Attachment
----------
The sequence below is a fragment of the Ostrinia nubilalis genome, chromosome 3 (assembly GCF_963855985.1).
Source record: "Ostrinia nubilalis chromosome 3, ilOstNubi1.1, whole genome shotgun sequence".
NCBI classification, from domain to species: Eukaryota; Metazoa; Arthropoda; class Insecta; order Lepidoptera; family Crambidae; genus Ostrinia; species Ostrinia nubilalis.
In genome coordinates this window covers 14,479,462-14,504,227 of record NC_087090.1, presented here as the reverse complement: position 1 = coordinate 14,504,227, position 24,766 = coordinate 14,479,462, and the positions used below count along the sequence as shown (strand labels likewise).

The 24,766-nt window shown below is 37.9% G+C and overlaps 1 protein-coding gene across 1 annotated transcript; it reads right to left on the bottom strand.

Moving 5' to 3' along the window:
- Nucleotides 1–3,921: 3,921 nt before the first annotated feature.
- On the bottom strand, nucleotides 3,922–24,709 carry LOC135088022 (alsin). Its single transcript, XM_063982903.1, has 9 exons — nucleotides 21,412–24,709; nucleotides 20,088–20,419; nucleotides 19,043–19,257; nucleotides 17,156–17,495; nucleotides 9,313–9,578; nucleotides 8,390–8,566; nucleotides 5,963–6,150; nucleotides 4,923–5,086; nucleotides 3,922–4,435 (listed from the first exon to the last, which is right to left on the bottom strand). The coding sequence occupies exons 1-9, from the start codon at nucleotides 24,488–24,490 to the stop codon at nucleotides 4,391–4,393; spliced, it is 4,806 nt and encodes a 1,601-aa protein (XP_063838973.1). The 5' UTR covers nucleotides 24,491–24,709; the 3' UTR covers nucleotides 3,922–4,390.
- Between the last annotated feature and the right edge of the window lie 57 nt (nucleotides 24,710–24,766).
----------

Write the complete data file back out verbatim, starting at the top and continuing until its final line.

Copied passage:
The sequence below is a fragment of the Ostrinia nubilalis genome, chromosome 3 (assembly GCF_963855985.1).
Source record: "Ostrinia nubilalis chromosome 3, ilOstNubi1.1, whole genome shotgun sequence".
NCBI classification, from domain to species: Eukaryota; Metazoa; Arthropoda; class Insecta; order Lepidoptera; family Crambidae; genus Ostrinia; species Ostrinia nubilalis.
In genome coordinates this window covers 14,479,462-14,504,227 of record NC_087090.1, presented here as the reverse complement: position 1 = coordinate 14,504,227, position 24,766 = coordinate 14,479,462, and the positions used below count along the sequence as shown (strand labels likewise).

The 24,766-nt window shown below is 37.9% G+C and overlaps 1 protein-coding gene across 1 annotated transcript; it reads right to left on the bottom strand.

Moving 5' to 3' along the window:
- Nucleotides 1–3,921: 3,921 nt before the first annotated feature.
- On the bottom strand, nucleotides 3,922–24,709 carry LOC135088022 (alsin). Its single transcript, XM_063982903.1, has 9 exons — nucleotides 21,412–24,709; nucleotides 20,088–20,419; nucleotides 19,043–19,257; nucleotides 17,156–17,495; nucleotides 9,313–9,578; nucleotides 8,390–8,566; nucleotides 5,963–6,150; nucleotides 4,923–5,086; nucleotides 3,922–4,435 (listed from the first exon to the last, which is right to left on the bottom strand). The coding sequence occupies exons 1-9, from the start codon at nucleotides 24,488–24,490 to the stop codon at nucleotides 4,391–4,393; spliced, it is 4,806 nt and encodes a 1,601-aa protein (XP_063838973.1). The 5' UTR covers nucleotides 24,491–24,709; the 3' UTR covers nucleotides 3,922–4,390.
- Between the last annotated feature and the right edge of the window lie 57 nt (nucleotides 24,710–24,766).